New study of Coronavirus cases and deaths has found that countries with tougher government Covid stringency measures had a higher number of Covid cases and deaths per head of population than those with less stringent measures, even after controlling for age and relevant health differences.

The number of reported Covid-19 cases and deaths per head were driven by how developed a country is in terms of its health, standard of living and outcomes, the proportion of the population in older age groups and the proportion of females who smoke, with government stringency of Covid response as the fourth predictor.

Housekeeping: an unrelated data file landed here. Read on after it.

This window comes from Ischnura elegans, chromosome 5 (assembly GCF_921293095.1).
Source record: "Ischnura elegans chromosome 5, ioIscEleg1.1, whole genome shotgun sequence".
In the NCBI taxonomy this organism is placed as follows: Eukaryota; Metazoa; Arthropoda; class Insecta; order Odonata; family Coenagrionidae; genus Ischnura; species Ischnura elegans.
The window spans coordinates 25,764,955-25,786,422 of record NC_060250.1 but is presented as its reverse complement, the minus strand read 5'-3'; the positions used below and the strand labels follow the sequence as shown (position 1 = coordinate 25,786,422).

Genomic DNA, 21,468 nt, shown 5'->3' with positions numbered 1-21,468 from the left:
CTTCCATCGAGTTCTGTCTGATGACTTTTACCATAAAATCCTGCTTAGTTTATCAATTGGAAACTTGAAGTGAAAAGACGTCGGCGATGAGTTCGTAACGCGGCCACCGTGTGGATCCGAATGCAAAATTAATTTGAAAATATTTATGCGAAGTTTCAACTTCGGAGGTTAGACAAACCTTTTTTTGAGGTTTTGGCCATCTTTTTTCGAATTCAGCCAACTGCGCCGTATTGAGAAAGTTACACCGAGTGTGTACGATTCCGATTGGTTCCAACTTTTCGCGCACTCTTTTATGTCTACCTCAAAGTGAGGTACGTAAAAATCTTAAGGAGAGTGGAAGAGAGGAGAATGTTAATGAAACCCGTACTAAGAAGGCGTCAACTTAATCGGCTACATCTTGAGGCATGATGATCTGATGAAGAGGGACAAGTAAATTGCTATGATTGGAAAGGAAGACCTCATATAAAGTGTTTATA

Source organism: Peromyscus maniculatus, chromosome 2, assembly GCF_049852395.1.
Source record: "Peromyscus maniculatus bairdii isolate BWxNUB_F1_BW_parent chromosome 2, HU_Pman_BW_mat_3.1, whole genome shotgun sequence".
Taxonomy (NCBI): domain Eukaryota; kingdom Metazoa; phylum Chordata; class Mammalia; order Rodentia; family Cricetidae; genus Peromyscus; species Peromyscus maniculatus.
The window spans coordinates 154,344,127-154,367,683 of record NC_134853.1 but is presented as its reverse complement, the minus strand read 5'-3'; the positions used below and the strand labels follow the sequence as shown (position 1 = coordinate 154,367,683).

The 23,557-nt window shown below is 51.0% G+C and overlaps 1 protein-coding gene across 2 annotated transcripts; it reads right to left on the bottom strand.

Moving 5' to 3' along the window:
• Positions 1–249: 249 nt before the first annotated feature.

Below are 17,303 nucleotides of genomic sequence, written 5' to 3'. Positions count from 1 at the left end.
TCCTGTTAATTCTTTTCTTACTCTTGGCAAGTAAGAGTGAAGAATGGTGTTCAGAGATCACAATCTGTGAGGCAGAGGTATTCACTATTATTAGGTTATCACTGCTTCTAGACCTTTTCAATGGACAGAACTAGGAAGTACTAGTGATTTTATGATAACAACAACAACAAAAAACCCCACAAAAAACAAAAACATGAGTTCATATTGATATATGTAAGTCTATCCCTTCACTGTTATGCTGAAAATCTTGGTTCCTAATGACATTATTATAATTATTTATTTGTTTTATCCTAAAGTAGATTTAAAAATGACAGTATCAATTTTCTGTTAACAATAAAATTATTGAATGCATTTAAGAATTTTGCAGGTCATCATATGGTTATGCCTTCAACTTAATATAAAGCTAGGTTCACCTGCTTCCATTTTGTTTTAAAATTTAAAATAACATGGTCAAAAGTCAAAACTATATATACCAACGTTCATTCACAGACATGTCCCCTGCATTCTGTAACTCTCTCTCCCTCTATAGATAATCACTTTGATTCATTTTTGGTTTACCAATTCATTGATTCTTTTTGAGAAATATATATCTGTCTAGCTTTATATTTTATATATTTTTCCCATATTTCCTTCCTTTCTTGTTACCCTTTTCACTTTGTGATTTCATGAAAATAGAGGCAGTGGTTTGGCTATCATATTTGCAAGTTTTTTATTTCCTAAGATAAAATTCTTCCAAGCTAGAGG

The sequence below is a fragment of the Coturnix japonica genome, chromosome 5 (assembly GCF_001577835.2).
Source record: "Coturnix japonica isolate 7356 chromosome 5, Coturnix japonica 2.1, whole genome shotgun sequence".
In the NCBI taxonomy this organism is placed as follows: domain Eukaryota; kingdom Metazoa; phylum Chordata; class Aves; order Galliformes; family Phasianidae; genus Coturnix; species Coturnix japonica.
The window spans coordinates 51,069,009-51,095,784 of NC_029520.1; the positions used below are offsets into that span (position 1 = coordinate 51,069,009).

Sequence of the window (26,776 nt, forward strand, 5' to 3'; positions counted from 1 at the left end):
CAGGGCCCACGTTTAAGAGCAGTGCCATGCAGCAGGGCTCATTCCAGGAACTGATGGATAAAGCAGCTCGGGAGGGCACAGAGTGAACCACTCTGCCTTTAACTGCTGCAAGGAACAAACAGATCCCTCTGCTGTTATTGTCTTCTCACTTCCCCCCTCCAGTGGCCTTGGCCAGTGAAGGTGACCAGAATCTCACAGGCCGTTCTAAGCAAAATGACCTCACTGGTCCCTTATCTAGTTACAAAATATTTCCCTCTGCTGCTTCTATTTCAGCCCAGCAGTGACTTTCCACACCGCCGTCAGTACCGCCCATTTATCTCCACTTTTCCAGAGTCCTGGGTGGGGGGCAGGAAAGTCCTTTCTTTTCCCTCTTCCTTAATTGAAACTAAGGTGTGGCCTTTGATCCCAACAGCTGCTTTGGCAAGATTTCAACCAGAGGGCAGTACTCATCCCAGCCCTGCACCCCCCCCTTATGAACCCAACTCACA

Additionally, the number of deaths per reported cases (eliminating reporting differences) was overwhelmingly driven by population size and density, with large, sparsely scattered populations experiencing worse outcomes.

The statistical analysis was of a wider submission by Purdie Pascoe and the Stats People telling the story of Covid which won the Analyst Team of the Year category (sponsored by OPEN Health) in the BHBIA Best of Business Intelligence (BOBI) Awards, which tracked Britain’s performance compared with the rest of the world. The analysis was based on a 46-week period between April 2020 and February 2021 across 169 markets.

A team spokesperson said “When we consider the key drivers of cases or deaths per million, it is easy to see why the UK rates are so high. The UK is a developed country, with a high median age and a high percentage of women who smoke. The UK government has also imposed strict anti-COVID-19 measures, and these characteristics are all key drivers of high case and death rate”